Ok, I have to admit some of these are strictly for fun and amusement…but that is certainly useful as well. You can’t be serious all of the time…
In honor of St. Patrick’s Day, I’ve included some history, some sources for coloring sheets, and other related tidbits:
- http://www.history.com/topics/st-patricks-day History.com does a wonderful job with the history of St. Patrick’s day (go figure!). They also include links to related articles on traditions, facts, and recipes as well.
- http://www.theholidayspot.com/patrick/historyofpatrick.htm The Holiday Spot is another good source of “facts”, tidbits, recipes, songs, games, wallpapers, and more. They even have coloring pages for kids …and ringtones. (I can’t say that it ever occurred to me before this that I might WANT a St. Patrick’s Day ringtone!)
- How could you possibly look for St. Patrick’s Day information and bypass http://www.st-patricks-day.com/ ? At any rate, they include a countdown, which might be useful a little farther out from the holiday…as well as information on Irish pubs worldwide, shopping, Irish dancing, Runs and Walks, and parades and events, among many other selections.
Another seasonal topic – colds, flus, and allergies…unfortunately all three seem to be all too common at this time of year. Sources of good tips on how to prevent/avoid/lessen the effects of that I have found include the following (keeping in mind I am not a doctor, nor do I play one on TV…:-D):
And now that we’re moving away from snowy days…we are moving straight to rainy days…sigh. As the mother of a 2-1/2-year-old and a 4-1/2-year-old, I can testify that children with stretch your creative abilities. So, I decided to seek out some ideas for rainy days. Some are for the kids, some are for us bigger kids:
- Associated Content has a wonderful article: http://www.associatedcontent.com/article/63195/twenty_things_to_do_on_a_rainy_day.html. As a matter of fact, they have a fantastic selection of articles. You can register with their site and contribute, in the form of articles, videos, images, or audio.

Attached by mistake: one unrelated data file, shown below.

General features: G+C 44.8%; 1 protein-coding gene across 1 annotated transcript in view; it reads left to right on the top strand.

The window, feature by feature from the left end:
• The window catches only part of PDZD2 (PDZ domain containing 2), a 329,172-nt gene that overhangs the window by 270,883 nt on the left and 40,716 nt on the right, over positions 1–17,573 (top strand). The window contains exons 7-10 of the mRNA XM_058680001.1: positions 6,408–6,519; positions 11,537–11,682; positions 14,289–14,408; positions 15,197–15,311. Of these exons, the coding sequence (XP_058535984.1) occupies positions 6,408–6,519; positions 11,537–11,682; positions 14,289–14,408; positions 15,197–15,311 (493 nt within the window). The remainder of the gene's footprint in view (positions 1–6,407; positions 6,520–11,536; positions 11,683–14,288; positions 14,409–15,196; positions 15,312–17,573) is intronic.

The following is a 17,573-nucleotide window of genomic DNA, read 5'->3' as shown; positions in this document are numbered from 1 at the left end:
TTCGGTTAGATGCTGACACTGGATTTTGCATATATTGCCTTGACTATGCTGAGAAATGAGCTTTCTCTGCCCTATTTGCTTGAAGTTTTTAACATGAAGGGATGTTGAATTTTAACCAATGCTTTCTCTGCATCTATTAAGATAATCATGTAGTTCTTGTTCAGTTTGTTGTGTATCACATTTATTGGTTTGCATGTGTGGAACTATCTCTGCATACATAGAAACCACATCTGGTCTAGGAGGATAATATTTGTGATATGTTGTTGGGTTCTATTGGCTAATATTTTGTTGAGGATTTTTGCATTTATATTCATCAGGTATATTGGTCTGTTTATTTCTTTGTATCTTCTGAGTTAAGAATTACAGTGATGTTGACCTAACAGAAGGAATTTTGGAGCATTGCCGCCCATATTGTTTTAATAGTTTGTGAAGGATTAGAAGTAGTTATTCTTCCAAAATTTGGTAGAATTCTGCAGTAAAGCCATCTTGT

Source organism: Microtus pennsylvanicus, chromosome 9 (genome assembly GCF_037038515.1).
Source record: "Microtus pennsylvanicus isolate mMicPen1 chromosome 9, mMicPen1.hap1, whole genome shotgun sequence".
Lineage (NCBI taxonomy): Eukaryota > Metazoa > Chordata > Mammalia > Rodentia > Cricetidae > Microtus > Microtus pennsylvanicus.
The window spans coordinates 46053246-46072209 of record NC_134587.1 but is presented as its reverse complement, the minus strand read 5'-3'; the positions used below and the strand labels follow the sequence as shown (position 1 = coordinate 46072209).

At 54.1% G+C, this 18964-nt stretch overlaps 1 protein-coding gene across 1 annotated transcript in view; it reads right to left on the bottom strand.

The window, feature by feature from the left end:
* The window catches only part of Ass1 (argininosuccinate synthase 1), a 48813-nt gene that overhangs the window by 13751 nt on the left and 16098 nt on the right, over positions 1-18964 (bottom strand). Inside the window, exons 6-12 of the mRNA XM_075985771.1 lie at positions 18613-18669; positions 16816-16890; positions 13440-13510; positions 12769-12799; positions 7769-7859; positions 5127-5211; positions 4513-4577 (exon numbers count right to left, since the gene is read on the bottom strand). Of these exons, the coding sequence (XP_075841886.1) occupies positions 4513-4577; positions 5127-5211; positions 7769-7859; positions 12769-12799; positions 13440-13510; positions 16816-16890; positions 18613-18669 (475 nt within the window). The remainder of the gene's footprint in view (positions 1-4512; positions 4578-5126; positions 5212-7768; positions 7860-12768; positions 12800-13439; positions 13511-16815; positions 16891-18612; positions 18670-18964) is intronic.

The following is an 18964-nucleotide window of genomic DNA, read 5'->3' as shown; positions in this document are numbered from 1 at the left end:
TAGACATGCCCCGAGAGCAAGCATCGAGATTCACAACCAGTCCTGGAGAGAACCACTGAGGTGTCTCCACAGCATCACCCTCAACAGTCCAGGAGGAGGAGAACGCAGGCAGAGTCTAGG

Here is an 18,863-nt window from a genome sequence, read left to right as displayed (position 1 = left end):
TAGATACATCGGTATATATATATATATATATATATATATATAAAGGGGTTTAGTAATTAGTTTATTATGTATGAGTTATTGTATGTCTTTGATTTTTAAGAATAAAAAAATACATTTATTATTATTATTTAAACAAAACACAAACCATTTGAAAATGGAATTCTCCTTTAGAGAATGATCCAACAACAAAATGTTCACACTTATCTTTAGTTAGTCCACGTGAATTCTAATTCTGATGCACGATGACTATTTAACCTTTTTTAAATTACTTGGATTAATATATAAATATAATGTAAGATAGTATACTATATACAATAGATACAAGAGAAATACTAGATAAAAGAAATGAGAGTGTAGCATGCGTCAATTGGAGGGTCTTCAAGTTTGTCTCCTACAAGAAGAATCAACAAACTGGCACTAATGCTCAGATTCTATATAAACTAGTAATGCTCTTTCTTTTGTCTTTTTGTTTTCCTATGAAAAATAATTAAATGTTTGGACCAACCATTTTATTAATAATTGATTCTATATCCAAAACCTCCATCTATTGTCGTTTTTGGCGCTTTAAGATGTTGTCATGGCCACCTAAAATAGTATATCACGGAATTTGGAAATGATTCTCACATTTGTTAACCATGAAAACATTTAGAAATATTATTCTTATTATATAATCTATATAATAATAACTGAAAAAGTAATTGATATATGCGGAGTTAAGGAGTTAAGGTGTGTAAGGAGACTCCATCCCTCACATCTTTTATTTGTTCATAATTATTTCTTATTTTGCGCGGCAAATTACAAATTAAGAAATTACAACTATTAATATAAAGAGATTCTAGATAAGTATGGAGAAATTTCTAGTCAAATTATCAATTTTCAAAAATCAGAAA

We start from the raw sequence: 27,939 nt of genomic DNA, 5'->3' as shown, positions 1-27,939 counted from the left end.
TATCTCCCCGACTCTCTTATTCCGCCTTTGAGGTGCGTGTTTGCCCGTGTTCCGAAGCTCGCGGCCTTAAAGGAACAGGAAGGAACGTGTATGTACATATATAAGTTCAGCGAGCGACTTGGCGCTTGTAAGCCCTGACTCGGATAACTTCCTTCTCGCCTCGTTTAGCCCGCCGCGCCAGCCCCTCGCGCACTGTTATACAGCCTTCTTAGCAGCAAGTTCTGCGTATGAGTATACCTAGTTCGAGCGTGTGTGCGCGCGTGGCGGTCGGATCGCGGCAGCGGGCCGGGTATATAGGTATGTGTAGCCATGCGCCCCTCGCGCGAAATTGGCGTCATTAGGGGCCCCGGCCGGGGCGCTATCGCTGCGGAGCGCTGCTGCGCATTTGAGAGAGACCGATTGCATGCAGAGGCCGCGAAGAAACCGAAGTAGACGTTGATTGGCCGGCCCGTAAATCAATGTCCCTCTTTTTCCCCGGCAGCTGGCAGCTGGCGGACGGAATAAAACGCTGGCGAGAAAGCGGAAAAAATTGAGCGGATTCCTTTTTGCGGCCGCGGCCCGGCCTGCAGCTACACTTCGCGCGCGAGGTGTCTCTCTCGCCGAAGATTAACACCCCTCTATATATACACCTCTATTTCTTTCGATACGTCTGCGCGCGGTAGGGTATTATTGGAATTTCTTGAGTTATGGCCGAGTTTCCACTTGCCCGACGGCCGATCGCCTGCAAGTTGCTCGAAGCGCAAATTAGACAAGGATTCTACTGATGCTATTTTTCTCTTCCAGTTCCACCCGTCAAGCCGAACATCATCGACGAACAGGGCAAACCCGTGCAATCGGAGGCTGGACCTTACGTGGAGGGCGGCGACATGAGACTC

- Activity Village is a wonderful site – it has selections of coloring pages, downloads, crafts, games, jokes, and even recipes. Kids Activities – 10 Inspiring Ideas for a Rainy Day caught my attention but the rest is really good. I highly recommend taking a look!
- 101 Things to Do Inside on a Rainy Day or During a Thunderstorm has ideas for everybody: romantic, active, creative, relaxing, productive and more.
- Frugal Families has a great list: http://frugal.families.com/blog/a-kids-frugal-guide-to-rainy-day-fun. This is a wonderful list of ideas – and simple things, too. I highly recommend taking a look around the rest of the site as well. There are categories such as parenting, family, and entertainment, and there are forums as well.
Filed under Lists, Review
I admit that my focus here is on Christmas because it has become far too commercial, but really, we’ve gotten away from the meaning of many holidays. At any rate, here are a few suggestions on ways to put joy back into your holidays.
- Simplify. Enjoy being with family, watching children celebrate, good food – remember the GOOD things about the holidays. Don’t get caught up in commercialism, overindulgence, trying to go to every party or event. Pick a few nice events that you really want to attend and simply spend time enjoying family and friends otherwise.
- Don’t overspend – or overindulge. Overindulgence in food or alcohol (or both) will leave you feeling out of sorts, uncomfortable, and generally unhappy. Enjoy the treats of the holiday – but do it in moderation. As for spending, you can avoid that type of hangover as well, by not overspending either. Buy gifts – or better yet, make them – that mean something between you and the recipient. Spend time really thinking of something they would enjoy.
- Eat what you enjoy – but enjoy what you eat! It is so easy to overdo it with food. Keep in mind at each meal that it isn’t the last chance for you to eat anything on the table; you can always get more at the next meal. Try to keep your portions down to reasonable sizes; if you are going to have dessert, for example, have a small piece of pie rather than a larger one. Eat one cookie, rather than four. Eat only what you really enjoy – once you are getting full, you lose the true enjoyment of what you are eating.
- Say NO. It really is possible to tell a friend or family member, “I’m sorry but I can’t make it that night. Why don’t we try to get together when things quiet down a little?” Just be firm and polite.
- Stop…and look at the lights, listen to carols, visit Santa (or not). Take the children on a drive on weekends to see the Christmas lights. Listen to Christmas carols and sing along. Visit Santa, if that is important to you as a family tradition – or skip it if it causes too much aggravation and stress. Focus on what is important to you and your family and cut out the things that simply do not measure up.
- If it is a source of stress, don’t do it. There is enough going on during the holidays that it doesn’t make sense to do things that make you tense. Obviously, there are some things that you simply cannot avoid, but do what you can. Cut back on your commitments, focus on the ones that mean the most to you.